China is headed for a banking crisis and a credit crunch caused by excessive bad debt and the government is not doing enough to address the problem, says a leading China strategist.
Davd Cui of Bank of America Merrill Lynch made the alarming prediction at the FundForum Asia conference held in Hong Kong this week.
"A banking crisis where we have to write off equity in the banks is almost certain," said Cui. "Most likely we will have a credit crunch and most likely some meaningful devaluation of the currency. After the crisis, if the government uses the printing press to bail out bad debt, there is the possibility of significant inflation. In summary, if you look at the real economy and the leverage issue, things are going from bad to worse every year."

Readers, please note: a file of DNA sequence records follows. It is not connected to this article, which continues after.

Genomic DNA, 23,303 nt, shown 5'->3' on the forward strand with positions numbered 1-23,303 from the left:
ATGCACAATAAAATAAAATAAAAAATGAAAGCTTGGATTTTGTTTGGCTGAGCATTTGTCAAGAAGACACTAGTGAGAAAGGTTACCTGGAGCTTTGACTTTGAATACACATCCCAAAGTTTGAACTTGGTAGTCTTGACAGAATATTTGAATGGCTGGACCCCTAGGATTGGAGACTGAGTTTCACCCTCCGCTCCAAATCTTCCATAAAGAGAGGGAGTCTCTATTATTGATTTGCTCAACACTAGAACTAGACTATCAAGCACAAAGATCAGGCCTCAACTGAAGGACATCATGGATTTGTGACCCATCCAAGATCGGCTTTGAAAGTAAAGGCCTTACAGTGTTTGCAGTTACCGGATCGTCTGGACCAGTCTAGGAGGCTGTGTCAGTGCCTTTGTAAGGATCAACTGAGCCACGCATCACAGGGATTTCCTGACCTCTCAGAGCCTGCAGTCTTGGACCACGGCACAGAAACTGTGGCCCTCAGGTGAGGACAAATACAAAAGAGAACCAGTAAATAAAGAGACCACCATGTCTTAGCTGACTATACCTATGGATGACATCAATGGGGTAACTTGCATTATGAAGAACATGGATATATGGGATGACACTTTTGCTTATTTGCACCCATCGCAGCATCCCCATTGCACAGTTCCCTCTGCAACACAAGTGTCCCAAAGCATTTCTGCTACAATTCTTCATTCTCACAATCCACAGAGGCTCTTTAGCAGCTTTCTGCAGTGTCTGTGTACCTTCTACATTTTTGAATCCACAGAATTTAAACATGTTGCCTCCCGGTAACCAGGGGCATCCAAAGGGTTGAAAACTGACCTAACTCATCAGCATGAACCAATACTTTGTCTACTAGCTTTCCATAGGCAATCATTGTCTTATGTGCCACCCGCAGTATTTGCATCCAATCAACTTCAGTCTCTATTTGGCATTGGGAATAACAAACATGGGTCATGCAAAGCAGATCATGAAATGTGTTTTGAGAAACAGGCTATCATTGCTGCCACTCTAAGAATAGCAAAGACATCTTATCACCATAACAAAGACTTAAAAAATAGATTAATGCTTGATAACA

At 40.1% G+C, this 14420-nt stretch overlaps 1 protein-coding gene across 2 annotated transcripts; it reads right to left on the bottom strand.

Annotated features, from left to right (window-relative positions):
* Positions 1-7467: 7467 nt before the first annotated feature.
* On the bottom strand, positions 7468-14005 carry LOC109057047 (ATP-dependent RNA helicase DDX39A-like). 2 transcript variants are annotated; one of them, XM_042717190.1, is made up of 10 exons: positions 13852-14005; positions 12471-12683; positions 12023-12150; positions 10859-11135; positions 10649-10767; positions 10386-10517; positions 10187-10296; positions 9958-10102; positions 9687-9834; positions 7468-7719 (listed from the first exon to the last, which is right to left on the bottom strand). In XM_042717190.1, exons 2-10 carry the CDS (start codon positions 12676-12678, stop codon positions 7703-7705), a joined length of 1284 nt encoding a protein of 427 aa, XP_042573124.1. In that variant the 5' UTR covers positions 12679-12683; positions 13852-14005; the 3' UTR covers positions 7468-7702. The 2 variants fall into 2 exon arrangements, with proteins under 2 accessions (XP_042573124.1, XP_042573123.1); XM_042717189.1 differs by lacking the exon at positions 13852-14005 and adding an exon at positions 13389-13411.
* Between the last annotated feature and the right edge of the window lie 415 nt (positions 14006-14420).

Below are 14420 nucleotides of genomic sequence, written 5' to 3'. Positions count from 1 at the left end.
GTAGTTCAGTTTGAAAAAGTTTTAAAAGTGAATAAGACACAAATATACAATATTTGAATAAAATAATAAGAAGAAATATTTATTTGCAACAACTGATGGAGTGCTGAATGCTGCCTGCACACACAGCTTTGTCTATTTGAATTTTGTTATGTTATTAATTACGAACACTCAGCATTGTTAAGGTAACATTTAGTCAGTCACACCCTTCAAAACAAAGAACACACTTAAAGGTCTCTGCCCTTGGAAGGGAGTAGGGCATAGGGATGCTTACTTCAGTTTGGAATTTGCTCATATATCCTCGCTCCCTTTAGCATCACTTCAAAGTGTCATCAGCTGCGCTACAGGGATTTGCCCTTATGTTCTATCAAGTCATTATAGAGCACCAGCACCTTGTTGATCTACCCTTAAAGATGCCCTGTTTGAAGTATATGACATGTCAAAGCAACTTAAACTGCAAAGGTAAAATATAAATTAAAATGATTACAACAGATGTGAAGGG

Cui pointed to the market response to the default of Cloud Live Technology, the second mainland onshore bond default, as evidence that stock market investors were failing to take economic problems seriously.
"The Cloud Live default was supposed to be a big event but the market ignored it. The stock went up. This has all the hallmarks of irrational exuberance."
Cui was also critical of the Chinese government's efforts to stimulate the economy, which some analysts believe will allow China to grow out of its problems. Cui argues stimulus has so far gone into investment rather than consumption and may in fact worsen the imbalances.
"In my mind, stimulus is like drinking sea water to quench your thirst," he said. "Temporary relief that makes the problem worse."
Cui estimates there is $2 trillion worth of bad debt in the Chinese financial system and believes the only way to avoid a crisis is for the government to write off a lot of it. He advocates reducing redundant capacity and rebalancing the economy so that investment and consumption are closer matched.
©2015 funds global asia